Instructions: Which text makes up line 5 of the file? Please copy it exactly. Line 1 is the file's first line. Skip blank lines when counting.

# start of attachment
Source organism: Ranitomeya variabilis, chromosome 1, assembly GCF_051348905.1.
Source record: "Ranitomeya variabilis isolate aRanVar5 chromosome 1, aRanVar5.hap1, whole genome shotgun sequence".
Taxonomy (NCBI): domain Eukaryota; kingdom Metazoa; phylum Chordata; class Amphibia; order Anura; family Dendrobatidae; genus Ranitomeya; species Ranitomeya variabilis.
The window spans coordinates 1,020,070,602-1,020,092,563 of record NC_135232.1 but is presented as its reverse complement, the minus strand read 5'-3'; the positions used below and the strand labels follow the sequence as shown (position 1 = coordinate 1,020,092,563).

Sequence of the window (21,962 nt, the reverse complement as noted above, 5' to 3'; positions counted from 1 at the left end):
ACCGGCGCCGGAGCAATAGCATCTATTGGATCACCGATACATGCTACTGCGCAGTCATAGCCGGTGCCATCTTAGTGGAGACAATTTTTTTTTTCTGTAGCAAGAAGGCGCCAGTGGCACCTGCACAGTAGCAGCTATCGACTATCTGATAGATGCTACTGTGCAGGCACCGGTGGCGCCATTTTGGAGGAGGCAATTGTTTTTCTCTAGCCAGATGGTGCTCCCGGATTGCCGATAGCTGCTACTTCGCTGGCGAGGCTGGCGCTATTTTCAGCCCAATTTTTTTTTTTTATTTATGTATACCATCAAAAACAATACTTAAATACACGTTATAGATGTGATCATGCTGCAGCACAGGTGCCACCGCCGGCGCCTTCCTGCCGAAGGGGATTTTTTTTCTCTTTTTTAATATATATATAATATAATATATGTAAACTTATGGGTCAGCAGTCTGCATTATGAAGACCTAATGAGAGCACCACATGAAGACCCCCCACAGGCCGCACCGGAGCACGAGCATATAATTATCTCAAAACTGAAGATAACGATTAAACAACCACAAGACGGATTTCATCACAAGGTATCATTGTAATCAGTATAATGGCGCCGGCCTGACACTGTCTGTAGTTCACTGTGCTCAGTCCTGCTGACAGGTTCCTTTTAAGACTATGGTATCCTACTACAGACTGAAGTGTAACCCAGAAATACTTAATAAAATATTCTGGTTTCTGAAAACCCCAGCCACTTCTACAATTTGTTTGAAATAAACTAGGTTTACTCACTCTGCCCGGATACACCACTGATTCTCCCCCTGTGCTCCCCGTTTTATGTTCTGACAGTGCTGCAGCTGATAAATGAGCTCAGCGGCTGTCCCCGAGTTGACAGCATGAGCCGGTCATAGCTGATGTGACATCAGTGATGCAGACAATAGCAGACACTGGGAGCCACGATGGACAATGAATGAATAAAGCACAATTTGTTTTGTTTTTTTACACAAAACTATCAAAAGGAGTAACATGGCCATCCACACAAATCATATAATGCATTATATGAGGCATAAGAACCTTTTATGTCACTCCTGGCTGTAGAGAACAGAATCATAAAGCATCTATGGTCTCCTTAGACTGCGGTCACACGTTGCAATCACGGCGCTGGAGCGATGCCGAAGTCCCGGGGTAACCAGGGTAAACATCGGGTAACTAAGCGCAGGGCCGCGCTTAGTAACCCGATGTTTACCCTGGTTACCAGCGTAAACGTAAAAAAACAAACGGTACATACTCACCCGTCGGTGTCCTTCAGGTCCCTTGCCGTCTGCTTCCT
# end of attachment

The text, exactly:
Sequence of the window (21,962 nt, the reverse complement as noted above, 5' to 3'; positions counted from 1 at the left end):